• What was Learned? What were things that the team learned that they did not know before the sprint?
  • What Lacked? What were the things that the team think could have done better in the sprint?
  • What was Longed For? What were the things the team desired or wished for but were not present during the sprint?

A 4Ls retrospective can be run by following these steps:

  • Create a poster for each of the Ls and stick them up on the wall (easel paper is good for this purpose but drawing sections on a whiteboard is a good alternative).
  • Explain the meaning of each of the Ls to the team.
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  • Hand out sticky notes and markers to the team.
  • Encourage the team to place stickies with ideas onto each relevant poster and wait until everyone has posted all of their ideas.
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  • Have the team group similar ideas together on each poster.
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  • Discuss each grouping as a team and note any corrective actions.
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The reason I like using the 4Ls is that it has the potential to cover a wide range of topics in a compact session. It addresses both the positive and negative aspects of the sprint (Liked and Lacked) but also specifically calls out the teams growing experience (Learned) and problematic gaps that can filled (Longed For).

Technique 2 – Satisfaction Histograms

There are many variations of the Satisfaction Histogram. I came across the version outlined here when a team member on a project I was a Scrum Master on offered to run a couple of retrospective sessions. This is how he ran one of the sessions and it turned out to be very effective.

  • As preparation pick around four topics that you want to gauge the teams satisfaction of. These can be practices, behaviors or anything else you can think of.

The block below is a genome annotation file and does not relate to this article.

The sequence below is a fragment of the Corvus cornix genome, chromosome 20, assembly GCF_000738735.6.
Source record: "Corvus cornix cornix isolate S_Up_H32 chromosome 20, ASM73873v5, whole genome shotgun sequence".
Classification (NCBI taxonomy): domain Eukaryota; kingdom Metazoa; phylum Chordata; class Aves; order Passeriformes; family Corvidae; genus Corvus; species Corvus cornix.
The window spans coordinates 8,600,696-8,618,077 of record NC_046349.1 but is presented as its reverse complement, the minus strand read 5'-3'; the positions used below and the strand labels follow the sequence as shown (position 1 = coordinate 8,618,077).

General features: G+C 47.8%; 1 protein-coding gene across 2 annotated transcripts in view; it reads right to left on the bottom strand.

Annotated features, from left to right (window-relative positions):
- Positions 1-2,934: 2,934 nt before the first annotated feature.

• For example: Testing practices, Keeping a clean build, Standup effectiveness, Accuracy of estimates, etc.
  • Draw a satisfaction histogram for each of the topics on a whiteboard. Label the x-axis 1-5 for each and add the topic name as a heading.
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  • Explain the meaning behind each of the topics  to the team.
  • Explain the meanings of the 1-5 scale to the team. For example, for “Our Team Communication is…”
    • 1 – “…disastrous, is actively impeding the team”
    • 2 – “…bad, not being done effectively”
    • 3 – “…satisfactory, requires improvement”
    • 4 – “…mostly very good, could still be improved further in small ways”
    • 5 – “…awesome, little or no room for improvement”
  • Distribute sticky notes to the team, one per topic.
  • Invite the team to place one sticky note in each topic’s histogram to grade how satisfied they are with the team’s performance for that topic. Sticky notes placed on the same topic and number are stacked.
  • Wait until everyone has placed their stickies.
satisfaction histogram 2

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  • Discuss the results for each topic in turn. Where there is low satisfaction or a wide-spread of satisfaction grades dig into why this is.
  • As potential corrective actions are identified by the team, especially for topics with mostly low numbers, note them down.
satisfaction histogram 3

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This version of Satisfaction Histogram has a number of advantages. First of all the selection of topics means that it can be targeted to certain problem areas. Note that the technique can also be varied to allow the team to suggest topics. This can be done by leaving one histogram blank for the team to suggest the topic during the session. As the team becomes more familiar with the technique you can allow them to suggest all of the topics to be scored for satisfaction.

Secondly it is very visual. At a glance everyone can see the topics where the team is satisfied, dissatisfied or in disagreement. This allows the team to focus on the topics where they belive they are most lacking or conflicted about.

Technique 3 – Circles

Circles is more commonly known as Circles and Soup. I dislike the “Soup” metaphor so I refer to the technique simply as Circles. In addition when I run this technique I replace “Soup” with “Concern”. I understand that the technique is based on Stephen Covey’s book Seven Habits of Highly Effective People.